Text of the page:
In this issue of the Journal, Csengeri et al.[10] addressed the relationship between alcohol intake and incident AF in a very large dataset. Csengeri et al.[10] combined five prospective community-based cohorts totalling 107 845 individuals free of AF at baseline, of whom 5854 developed new-onset AF over a median follow-up of 13.9 years. Alcohol consumption was determined at baseline from patient self-report, while incident AF was determined from hospitalization data via ICD codes or comorbidities listed on death certificates. Median age was 47.8 years, 48.3% were men and median alcohol consumption was 3 g/day. In Cox regression models stratified by sex and cohort, consumption of 1 alcoholic beverage (defined as 12 g of alcohol) per day, was associated with a 16% increased risk of incident AF [hazard ratio 1.16, 95% confidence interval (CI) 1.11–1.22, P < 0.001]. Importantly, there was a significant relationship between alcohol and increased AF risk at very low levels of alcohol intake. Even an average consumption of 3 g/day was robustly associated with AF risk (HR 1.04, 95% CI 1.02–1.05). This relationship was not significantly attenuated by adjustment for other AF risk factors. Although not reported in the manuscript, it is important to note that the absolute risk of AF was likely low in participants consuming low-to-moderate amounts of alcohol.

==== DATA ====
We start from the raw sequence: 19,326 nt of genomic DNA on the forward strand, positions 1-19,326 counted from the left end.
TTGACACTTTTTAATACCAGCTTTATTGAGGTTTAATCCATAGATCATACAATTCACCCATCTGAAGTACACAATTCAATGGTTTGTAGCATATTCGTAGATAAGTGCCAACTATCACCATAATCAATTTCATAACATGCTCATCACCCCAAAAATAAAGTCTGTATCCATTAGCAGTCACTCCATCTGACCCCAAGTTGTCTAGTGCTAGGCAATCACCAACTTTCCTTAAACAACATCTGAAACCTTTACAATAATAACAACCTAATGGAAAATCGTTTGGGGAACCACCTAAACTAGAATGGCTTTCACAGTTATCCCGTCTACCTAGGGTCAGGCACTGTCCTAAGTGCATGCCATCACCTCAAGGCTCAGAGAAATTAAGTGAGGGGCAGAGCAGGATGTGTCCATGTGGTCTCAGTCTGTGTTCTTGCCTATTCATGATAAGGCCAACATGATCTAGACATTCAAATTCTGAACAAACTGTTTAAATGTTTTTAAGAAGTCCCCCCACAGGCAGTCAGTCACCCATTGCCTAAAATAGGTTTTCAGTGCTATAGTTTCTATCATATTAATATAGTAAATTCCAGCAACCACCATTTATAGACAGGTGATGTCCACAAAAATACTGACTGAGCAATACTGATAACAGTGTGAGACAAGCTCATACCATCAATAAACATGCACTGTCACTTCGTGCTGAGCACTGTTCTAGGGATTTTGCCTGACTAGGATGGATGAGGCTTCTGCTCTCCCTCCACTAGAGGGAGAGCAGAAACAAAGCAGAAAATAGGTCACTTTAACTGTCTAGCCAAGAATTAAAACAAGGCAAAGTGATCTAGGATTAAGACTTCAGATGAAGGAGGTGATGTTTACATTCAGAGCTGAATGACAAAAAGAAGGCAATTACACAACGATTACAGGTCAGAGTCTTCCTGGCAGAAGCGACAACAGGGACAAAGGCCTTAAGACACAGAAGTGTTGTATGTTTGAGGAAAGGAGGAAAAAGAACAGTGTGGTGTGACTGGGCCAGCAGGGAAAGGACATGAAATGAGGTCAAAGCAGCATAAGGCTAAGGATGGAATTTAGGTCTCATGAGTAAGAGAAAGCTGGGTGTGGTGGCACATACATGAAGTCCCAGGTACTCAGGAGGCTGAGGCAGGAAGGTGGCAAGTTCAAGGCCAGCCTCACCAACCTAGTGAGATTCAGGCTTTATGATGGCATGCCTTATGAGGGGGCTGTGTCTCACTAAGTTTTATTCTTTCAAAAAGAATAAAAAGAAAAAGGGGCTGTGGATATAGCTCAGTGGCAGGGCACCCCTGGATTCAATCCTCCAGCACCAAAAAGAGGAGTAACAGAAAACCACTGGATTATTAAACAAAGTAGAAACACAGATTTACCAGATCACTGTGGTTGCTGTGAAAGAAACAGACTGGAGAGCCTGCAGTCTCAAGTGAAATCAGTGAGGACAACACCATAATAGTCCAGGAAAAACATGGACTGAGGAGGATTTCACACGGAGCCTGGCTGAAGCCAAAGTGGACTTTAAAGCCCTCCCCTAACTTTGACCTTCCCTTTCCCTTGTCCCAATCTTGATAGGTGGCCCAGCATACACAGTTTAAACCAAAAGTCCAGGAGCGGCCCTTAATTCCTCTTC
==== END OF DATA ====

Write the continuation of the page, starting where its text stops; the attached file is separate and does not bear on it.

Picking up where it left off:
The authors found a J-shaped relationship between alcohol consumption and incident heart failure, with the lowest risk observed at levels of up to 20 g of alcohol per day. When examining the intermediary role of incident heart failure in the development of AF from alcohol intake, the interaction between alcohol- and time-dependent heart failure (HF) was not significant. Finally, N-terminal pro B-type natriuretic peptide (NT-proBNP) and high-sensitivity troponin-I (hsTnI) were weakly correlated with alcohol consumption and adjustment for these biomarkers did not attenuate the relationship between alcohol and AF.